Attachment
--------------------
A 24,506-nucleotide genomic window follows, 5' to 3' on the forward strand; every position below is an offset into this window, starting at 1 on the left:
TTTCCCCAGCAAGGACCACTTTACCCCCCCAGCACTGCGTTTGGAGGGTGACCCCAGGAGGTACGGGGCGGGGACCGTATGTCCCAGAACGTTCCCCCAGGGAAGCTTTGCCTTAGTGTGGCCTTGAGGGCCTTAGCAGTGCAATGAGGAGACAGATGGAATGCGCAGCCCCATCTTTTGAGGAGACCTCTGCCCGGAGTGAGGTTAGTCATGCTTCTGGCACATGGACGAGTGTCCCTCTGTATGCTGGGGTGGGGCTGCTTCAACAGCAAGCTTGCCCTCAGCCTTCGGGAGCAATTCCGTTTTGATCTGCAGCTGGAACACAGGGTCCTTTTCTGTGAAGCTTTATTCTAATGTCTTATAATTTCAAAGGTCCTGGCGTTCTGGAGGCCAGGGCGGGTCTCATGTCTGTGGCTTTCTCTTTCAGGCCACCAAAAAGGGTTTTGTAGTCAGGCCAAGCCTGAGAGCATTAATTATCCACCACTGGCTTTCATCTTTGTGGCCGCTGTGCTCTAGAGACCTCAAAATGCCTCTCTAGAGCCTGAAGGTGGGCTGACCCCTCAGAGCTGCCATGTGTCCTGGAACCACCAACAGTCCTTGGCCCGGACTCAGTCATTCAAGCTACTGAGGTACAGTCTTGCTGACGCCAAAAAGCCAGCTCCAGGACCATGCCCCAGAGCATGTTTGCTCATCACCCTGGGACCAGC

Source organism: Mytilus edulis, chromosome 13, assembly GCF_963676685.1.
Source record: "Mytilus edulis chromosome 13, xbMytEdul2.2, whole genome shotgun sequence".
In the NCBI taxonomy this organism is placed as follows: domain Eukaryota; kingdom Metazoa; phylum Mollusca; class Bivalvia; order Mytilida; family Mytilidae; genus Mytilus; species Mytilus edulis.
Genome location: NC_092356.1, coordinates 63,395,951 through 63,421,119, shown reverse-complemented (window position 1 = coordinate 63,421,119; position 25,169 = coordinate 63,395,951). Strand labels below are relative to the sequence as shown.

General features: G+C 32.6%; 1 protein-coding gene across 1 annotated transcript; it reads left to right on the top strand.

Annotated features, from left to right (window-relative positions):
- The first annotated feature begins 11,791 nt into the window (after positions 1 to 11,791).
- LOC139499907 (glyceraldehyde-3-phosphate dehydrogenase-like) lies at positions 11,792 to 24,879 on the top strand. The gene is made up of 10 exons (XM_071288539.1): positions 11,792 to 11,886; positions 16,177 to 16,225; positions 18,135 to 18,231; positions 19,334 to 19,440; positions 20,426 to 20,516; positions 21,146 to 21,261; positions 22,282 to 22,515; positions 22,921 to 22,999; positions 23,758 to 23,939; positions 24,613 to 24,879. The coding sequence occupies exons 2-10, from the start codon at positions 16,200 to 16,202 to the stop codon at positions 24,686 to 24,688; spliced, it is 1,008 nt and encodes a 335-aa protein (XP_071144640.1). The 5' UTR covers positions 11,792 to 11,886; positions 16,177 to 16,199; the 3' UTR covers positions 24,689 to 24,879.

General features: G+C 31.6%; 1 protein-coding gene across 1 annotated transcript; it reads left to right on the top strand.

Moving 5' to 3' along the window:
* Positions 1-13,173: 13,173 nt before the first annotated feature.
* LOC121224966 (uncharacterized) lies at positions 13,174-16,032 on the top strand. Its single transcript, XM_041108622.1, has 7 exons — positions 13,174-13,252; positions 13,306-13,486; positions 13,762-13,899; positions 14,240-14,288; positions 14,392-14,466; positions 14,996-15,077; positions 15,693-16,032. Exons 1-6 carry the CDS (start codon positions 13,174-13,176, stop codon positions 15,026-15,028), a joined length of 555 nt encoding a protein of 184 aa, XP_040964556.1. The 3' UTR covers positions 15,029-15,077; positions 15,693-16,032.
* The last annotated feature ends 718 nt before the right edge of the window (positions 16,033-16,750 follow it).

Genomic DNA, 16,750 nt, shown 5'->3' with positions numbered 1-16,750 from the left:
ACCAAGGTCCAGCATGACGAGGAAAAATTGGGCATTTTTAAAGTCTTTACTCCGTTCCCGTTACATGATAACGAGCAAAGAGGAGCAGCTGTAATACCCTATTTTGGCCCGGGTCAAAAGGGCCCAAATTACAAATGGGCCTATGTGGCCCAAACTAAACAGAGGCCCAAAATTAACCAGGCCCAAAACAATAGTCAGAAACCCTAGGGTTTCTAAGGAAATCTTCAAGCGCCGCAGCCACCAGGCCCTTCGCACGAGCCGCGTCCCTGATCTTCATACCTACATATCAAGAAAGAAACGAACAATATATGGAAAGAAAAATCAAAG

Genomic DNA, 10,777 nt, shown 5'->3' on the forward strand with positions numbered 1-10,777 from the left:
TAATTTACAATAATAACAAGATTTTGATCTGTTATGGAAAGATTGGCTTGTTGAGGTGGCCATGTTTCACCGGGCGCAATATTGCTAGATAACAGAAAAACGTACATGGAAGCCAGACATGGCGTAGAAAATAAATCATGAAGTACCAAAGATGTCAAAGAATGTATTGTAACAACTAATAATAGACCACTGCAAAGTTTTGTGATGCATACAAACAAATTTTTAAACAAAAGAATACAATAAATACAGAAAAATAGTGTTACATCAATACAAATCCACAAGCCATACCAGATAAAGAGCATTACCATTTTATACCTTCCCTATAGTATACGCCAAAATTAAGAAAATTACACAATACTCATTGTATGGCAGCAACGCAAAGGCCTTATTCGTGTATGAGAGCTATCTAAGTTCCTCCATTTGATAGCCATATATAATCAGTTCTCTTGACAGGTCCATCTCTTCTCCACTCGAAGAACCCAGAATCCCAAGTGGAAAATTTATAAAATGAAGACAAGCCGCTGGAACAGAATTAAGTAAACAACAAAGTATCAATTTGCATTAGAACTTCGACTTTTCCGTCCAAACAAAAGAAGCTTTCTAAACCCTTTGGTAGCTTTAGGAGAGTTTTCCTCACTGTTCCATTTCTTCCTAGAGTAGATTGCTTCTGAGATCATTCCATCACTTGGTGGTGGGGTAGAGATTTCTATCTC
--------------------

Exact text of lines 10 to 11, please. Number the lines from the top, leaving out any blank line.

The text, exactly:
- LOC139499907 (glyceraldehyde-3-phosphate dehydrogenase-like) lies at positions 11,792 to 24,879 on the top strand. The gene is made up of 10 exons (XM_071288539.1): positions 11,792 to 11,886; positions 16,177 to 16,225; positions 18,135 to 18,231; positions 19,334 to 19,440; positions 20,426 to 20,516; positions 21,146 to 21,261; positions 22,282 to 22,515; positions 22,921 to 22,999; positions 23,758 to 23,939; positions 24,613 to 24,879. The coding sequence occupies exons 2-10, from the start codon at positions 16,200 to 16,202 to the stop codon at positions 24,686 to 24,688; spliced, it is 1,008 nt and encodes a 335-aa protein (XP_071144640.1). The 5' UTR covers positions 11,792 to 11,886; positions 16,177 to 16,199; the 3' UTR covers positions 24,689 to 24,879.

General features: G+C 31.6%; 1 protein-coding gene across 1 annotated transcript; it reads left to right on the top strand.